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Coyote Ridge, part of the Santa Clara Valley Habitat Conservation Plan in Northern California, is a vital habitat for threatened species. BJORN ERICKSON/USFWS

“I ended up being stopped at the first question,” says Owley, now a professor at the University of Buffalo Law School. “It wasn’t just that I couldn’t find the HCP sites, but the U.S. Fish and Wildlife Service didn’t know and couldn’t find them.” In one case, an HCP to protect the Mission blue butterfly outside San Francisco, nobody had even bothered to record the easement in municipal land records. Owley came away thinking that a lack of transparency is standard for conservation practices on private land — even when these practices are paid for by taxpayers and meant to serve a significant public interest. Continue reading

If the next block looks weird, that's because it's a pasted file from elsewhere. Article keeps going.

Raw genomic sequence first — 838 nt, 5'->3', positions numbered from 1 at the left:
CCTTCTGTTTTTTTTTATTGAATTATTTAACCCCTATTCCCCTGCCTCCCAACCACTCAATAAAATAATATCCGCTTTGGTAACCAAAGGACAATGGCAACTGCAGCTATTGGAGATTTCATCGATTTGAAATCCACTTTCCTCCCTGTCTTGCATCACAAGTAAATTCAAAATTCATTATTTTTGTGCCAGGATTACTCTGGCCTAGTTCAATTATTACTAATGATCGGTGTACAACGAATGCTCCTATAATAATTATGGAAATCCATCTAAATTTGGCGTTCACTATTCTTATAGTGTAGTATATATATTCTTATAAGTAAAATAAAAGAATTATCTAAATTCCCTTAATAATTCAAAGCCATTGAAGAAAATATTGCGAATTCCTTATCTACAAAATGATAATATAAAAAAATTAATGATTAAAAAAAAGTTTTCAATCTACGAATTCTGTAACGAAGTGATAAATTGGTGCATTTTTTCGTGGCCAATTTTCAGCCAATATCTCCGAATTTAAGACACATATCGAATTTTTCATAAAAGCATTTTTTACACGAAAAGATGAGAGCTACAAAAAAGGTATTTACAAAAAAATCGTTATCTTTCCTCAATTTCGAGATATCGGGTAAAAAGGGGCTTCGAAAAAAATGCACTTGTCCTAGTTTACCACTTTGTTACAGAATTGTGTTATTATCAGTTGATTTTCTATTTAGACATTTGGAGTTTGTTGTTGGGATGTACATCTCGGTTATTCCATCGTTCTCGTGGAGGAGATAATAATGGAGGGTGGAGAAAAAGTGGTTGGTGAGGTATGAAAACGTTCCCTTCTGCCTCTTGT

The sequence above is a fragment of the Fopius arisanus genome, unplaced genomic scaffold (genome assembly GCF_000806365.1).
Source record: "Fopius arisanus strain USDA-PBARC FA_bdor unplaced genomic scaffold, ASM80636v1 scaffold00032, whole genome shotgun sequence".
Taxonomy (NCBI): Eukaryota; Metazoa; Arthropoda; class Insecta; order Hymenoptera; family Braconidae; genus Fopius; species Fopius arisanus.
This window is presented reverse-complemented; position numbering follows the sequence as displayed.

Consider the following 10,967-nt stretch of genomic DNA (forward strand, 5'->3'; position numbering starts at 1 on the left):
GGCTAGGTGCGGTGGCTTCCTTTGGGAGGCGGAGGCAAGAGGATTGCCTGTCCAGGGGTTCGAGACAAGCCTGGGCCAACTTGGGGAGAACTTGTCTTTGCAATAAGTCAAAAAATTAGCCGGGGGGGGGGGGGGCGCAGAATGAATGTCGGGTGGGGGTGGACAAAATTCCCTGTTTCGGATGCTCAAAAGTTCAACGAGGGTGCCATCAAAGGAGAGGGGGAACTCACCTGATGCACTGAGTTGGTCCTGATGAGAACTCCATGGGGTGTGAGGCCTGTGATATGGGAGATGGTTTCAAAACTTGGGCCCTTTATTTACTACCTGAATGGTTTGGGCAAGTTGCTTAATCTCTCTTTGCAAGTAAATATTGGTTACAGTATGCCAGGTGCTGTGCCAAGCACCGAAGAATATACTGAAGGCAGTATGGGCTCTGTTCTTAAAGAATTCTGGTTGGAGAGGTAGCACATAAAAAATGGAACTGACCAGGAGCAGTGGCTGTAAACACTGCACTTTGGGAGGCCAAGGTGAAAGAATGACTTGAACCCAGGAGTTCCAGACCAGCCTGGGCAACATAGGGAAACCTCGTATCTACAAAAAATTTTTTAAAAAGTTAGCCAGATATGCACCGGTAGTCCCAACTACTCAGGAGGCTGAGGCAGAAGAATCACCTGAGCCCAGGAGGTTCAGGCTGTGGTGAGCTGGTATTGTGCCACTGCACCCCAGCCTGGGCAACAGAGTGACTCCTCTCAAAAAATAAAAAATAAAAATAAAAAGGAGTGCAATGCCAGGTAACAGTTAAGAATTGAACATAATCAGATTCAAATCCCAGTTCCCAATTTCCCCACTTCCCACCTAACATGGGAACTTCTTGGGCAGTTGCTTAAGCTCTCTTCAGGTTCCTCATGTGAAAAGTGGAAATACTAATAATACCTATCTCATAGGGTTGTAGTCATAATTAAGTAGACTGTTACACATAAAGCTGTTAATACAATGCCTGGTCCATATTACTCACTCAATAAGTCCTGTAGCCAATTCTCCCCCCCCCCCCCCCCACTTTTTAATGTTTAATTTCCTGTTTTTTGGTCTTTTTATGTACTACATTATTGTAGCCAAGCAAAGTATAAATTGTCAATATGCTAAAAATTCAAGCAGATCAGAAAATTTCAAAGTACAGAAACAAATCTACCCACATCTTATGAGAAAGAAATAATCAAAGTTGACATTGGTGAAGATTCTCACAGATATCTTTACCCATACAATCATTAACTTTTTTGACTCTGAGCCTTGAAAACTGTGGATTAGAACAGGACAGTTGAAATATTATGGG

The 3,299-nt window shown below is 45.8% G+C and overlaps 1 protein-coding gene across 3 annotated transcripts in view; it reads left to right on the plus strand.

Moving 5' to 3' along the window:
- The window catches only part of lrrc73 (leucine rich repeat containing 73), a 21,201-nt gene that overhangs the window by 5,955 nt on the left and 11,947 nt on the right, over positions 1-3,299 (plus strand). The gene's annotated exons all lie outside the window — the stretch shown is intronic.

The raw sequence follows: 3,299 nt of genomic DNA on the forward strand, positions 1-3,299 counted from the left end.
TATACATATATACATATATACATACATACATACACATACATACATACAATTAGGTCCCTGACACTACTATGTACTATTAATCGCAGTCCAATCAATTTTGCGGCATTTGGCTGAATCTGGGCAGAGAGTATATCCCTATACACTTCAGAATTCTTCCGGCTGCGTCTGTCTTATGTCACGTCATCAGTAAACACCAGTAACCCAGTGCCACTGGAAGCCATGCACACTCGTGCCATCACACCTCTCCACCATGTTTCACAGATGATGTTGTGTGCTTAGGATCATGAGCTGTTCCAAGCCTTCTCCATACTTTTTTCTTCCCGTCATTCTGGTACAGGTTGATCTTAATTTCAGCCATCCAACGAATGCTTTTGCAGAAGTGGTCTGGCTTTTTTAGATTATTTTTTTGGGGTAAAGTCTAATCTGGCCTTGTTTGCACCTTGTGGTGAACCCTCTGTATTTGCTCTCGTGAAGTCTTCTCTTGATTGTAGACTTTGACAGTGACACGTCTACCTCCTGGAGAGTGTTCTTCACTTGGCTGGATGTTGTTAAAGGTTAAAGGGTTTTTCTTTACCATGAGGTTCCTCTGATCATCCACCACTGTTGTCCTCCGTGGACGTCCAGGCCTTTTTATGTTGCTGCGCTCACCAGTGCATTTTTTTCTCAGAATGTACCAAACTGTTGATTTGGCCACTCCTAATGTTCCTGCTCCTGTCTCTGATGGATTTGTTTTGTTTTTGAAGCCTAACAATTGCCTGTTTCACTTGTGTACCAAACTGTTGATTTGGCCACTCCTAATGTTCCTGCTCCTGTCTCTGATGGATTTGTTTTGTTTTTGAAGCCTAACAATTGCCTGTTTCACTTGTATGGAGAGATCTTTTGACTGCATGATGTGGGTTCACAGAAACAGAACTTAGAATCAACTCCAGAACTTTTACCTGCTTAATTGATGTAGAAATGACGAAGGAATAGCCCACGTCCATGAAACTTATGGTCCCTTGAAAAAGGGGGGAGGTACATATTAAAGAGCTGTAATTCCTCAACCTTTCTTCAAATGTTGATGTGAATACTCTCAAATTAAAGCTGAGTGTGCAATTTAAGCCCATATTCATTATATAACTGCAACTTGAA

Two Sides of a Conservation Story – With Wolves in the Middle

Karin Vardaman, pictured left, walks the pastures with Breanna Owens, the owner of Cobblestone Ranch, in Los Molinos, California.Photographs by Lucas Foglia for The New Yorker

The return of apex predators to both national parks and rugged, yet unprotected areas of the United States impacts conservation and regeneration of biodiversity for both wildlife and native landscape.  Not surprisingly, it also creates challenges within the well established ranching community.

We’re grateful to all those who participate in the process of navigating a successful middle ground.

The Persuasive Power of the Wolf Lady

To bridge the divide between wolf-lovers and ranchers, the conservationist Karin Vardaman had to change many minds—including her own.